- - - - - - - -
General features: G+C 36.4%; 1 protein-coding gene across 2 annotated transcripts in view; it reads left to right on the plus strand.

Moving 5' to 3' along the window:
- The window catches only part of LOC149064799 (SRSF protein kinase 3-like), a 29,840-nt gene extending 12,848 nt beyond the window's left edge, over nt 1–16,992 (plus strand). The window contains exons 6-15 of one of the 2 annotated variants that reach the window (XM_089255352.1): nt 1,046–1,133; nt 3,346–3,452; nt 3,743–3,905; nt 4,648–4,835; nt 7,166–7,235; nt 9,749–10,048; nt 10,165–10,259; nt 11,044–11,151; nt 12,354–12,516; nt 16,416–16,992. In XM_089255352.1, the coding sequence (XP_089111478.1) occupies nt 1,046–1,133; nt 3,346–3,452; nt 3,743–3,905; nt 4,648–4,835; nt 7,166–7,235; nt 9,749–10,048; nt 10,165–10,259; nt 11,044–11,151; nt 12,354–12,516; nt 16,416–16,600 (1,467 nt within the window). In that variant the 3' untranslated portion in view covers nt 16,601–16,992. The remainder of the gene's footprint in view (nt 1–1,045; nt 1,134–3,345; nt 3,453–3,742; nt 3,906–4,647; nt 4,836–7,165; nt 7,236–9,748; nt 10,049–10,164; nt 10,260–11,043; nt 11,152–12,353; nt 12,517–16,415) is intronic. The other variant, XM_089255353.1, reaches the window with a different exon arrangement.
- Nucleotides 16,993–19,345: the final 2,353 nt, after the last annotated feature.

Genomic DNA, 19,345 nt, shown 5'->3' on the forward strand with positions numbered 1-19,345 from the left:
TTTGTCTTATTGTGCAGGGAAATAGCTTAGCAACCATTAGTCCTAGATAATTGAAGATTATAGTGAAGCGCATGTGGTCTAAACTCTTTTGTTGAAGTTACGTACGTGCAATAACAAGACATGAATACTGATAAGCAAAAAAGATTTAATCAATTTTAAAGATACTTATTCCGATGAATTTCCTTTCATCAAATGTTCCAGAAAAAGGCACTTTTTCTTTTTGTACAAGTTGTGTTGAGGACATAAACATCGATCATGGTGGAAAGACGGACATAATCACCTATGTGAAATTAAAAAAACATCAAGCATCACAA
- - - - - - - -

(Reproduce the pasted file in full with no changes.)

General features: G+C 36.4%; 1 protein-coding gene across 2 annotated transcripts in view; it reads left to right on the plus strand.

Moving 5' to 3' along the window:
- The window catches only part of LOC149064799 (SRSF protein kinase 3-like), a 29,840-nt gene extending 12,848 nt beyond the window's left edge, over nt 1–16,992 (plus strand). The window contains exons 6-15 of one of the 2 annotated variants that reach the window (XM_089255352.1): nt 1,046–1,133; nt 3,346–3,452; nt 3,743–3,905; nt 4,648–4,835; nt 7,166–7,235; nt 9,749–10,048; nt 10,165–10,259; nt 11,044–11,151; nt 12,354–12,516; nt 16,416–16,992. In XM_089255352.1, the coding sequence (XP_089111478.1) occupies nt 1,046–1,133; nt 3,346–3,452; nt 3,743–3,905; nt 4,648–4,835; nt 7,166–7,235; nt 9,749–10,048; nt 10,165–10,259; nt 11,044–11,151; nt 12,354–12,516; nt 16,416–16,600 (1,467 nt within the window). In that variant the 3' untranslated portion in view covers nt 16,601–16,992. The remainder of the gene's footprint in view (nt 1–1,045; nt 1,134–3,345; nt 3,453–3,742; nt 3,906–4,647; nt 4,836–7,165; nt 7,236–9,748; nt 10,049–10,164; nt 10,260–11,043; nt 11,152–12,353; nt 12,517–16,415) is intronic. The other variant, XM_089255353.1, reaches the window with a different exon arrangement.
- Nucleotides 16,993–19,345: the final 2,353 nt, after the last annotated feature.

Genomic DNA, 19,345 nt, shown 5'->3' on the forward strand with positions numbered 1-19,345 from the left:
TTTGTCTTATTGTGCAGGGAAATAGCTTAGCAACCATTAGTCCTAGATAATTGAAGATTATAGTGAAGCGCATGTGGTCTAAACTCTTTTGTTGAAGTTACGTACGTGCAATAACAAGACATGAATACTGATAAGCAAAAAAGATTTAATCAATTTTAAAGATACTTATTCCGATGAATTTCCTTTCATCAAATGTTCCAGAAAAAGGCACTTTTTCTTTTTGTACAAGTTGTGTTGAGGACATAAACATCGATCATGGTGGAAAGACGGACATAATCACCTATGTGAAATTAAAAAAACATCAAGCATCACAA